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Re: [HACKERS] regular expressions from hell

From: ocie(at)paracel(dot)com
To: brett(at)work(dot)chicken(dot)org (Brett McCormick)
Cc: maillist(at)candle(dot)pha(dot)pa(dot)us, dg(at)illustra(dot)com, pgsql-hackers(at)hub(dot)org, pgsql-questions(at)hub(dot)org
Subject: Re: [HACKERS] regular expressions from hell
Date: 1998-06-01 21:41:23
Message-ID: 9806012141.AA03278@dolomite.paracel.com (view raw or flat)
Thread:
Lists: pgsql-hackers
Brett McCormick wrote:
> 
> On Mon, 1 June 1998, at 10:16:35, Bruce Momjian wrote:
> 
> > > Ok, my vote is to build regexes into the pgsql binary or into a .so that
> > > we distribute. There should be no need to have perl installed on a system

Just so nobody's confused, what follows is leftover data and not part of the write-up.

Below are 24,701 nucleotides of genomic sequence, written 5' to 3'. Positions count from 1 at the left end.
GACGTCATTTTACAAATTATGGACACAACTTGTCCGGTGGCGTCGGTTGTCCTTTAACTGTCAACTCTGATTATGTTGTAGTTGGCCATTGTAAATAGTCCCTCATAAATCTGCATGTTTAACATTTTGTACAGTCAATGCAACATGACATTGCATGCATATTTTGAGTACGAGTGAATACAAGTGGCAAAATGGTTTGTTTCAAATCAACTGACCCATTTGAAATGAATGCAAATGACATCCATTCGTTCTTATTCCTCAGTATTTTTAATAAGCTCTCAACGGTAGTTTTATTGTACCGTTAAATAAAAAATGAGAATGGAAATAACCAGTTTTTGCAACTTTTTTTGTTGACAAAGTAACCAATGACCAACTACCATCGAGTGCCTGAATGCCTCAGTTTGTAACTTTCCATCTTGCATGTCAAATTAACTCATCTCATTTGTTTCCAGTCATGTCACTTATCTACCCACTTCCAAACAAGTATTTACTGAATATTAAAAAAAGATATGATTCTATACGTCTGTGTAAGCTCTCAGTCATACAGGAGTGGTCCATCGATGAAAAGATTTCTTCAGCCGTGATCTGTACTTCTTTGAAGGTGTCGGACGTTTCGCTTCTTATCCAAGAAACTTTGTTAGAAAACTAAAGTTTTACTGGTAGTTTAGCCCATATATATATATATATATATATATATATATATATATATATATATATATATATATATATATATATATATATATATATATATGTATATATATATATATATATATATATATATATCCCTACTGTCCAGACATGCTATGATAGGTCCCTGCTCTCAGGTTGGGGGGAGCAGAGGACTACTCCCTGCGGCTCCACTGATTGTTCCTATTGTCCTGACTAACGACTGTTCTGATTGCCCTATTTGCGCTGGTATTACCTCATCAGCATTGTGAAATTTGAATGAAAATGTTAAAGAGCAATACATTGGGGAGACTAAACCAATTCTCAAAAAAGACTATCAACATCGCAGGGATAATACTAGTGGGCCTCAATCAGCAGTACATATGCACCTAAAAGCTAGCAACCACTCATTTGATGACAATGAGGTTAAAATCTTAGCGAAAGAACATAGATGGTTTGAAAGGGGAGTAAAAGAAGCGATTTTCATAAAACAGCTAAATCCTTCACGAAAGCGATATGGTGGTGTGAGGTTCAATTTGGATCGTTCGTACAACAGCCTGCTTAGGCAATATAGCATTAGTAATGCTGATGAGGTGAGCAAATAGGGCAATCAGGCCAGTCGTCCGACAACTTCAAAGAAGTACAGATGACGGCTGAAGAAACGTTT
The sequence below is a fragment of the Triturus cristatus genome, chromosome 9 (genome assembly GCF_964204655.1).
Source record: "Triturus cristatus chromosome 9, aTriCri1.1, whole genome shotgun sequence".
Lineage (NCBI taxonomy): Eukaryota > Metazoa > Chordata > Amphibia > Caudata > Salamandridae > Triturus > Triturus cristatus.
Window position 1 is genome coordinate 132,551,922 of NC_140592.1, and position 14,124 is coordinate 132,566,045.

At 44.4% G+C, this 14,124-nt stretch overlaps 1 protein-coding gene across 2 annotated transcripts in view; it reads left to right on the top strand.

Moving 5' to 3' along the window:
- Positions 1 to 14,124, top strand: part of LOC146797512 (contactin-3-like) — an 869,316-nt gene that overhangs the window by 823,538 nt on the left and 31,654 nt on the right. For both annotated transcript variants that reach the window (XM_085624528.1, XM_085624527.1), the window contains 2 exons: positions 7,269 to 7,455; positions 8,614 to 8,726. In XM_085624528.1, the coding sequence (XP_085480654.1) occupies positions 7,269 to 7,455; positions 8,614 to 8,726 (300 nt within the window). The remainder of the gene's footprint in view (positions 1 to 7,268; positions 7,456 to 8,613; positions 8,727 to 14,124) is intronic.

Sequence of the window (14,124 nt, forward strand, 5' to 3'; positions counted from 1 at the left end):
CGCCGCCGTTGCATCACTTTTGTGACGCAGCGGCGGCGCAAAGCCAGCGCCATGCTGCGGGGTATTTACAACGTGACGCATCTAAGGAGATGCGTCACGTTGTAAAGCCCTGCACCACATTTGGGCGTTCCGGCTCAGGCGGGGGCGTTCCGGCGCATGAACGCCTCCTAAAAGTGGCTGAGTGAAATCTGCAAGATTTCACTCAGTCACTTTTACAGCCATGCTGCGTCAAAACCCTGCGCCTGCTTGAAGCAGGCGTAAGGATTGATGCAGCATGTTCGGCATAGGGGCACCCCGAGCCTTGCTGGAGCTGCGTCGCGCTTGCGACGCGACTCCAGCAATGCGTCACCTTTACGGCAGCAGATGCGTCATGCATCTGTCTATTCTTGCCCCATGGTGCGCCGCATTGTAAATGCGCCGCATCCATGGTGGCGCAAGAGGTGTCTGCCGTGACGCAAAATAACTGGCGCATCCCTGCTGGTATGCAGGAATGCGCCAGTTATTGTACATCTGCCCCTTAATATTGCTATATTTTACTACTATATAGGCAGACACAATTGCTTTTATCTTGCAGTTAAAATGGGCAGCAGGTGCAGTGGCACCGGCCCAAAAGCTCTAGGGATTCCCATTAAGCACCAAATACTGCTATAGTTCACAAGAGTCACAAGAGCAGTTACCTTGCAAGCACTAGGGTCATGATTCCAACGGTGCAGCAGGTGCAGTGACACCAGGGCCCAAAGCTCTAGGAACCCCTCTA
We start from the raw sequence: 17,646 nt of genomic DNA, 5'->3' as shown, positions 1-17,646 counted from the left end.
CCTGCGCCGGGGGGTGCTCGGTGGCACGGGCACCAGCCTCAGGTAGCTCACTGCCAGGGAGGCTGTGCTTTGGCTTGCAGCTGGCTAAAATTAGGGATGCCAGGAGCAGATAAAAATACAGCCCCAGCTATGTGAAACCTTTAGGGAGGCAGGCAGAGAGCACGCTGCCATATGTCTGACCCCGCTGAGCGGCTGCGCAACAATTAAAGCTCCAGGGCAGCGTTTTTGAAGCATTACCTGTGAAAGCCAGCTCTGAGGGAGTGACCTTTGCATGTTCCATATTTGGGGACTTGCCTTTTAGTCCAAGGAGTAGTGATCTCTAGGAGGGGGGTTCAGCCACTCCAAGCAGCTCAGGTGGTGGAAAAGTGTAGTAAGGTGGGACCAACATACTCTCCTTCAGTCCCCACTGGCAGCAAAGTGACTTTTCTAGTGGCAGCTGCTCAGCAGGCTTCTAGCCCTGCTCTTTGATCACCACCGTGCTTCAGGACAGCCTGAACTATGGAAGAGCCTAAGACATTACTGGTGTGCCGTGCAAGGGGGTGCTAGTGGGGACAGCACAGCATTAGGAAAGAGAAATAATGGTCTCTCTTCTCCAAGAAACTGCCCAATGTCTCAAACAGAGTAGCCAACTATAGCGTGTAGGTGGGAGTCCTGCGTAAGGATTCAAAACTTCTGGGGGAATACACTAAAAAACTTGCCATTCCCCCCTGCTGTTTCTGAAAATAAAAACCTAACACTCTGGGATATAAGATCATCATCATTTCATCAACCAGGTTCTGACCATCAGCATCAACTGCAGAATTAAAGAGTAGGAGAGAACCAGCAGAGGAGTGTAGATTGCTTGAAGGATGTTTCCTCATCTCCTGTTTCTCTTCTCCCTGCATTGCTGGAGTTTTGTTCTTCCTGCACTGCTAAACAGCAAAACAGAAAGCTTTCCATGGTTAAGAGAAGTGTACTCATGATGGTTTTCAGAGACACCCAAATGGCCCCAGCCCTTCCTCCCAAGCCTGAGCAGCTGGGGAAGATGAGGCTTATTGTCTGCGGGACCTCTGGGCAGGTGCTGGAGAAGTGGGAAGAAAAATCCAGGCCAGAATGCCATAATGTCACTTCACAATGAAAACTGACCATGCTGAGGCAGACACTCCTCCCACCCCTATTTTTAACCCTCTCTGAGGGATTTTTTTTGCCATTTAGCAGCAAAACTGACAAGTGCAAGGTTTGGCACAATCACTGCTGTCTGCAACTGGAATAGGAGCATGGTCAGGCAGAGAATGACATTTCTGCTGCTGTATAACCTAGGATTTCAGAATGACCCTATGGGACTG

> > > to run postgresql. If we are going to extend the language to improve on
> > > the very lame sql92 like clause, we need to have it be part of the system
> > > that can be counted on, not something you might or might not have depending
> > > on what else is installed.
> 
> I'm not suggesting we require perl to be installed to run postgres, or
> replace the current regexp implementation with perl.  i was just
> lamenting the fact that there are no less than 10 different regexp
> implementations, with different metacharacters.  why should I have to
> remember one syntax when I use perl, one for sed, one for emacs, and
> another for postgresql?  this isn't a problem with postgres per se,
> just the fact that there seems to be no standard.

I think most of this is due to different decisions on what needs to be
escaped or not.  For instance, if memory serves, GNU grep treats
parens as metacharacters, which must be escaped with a backslash to
match parens, while in Emacs, parens match parens and must be escaped
to get their meta-character meaning.  Things have gone too far to have
one standard now I'm afraid.

Ocie

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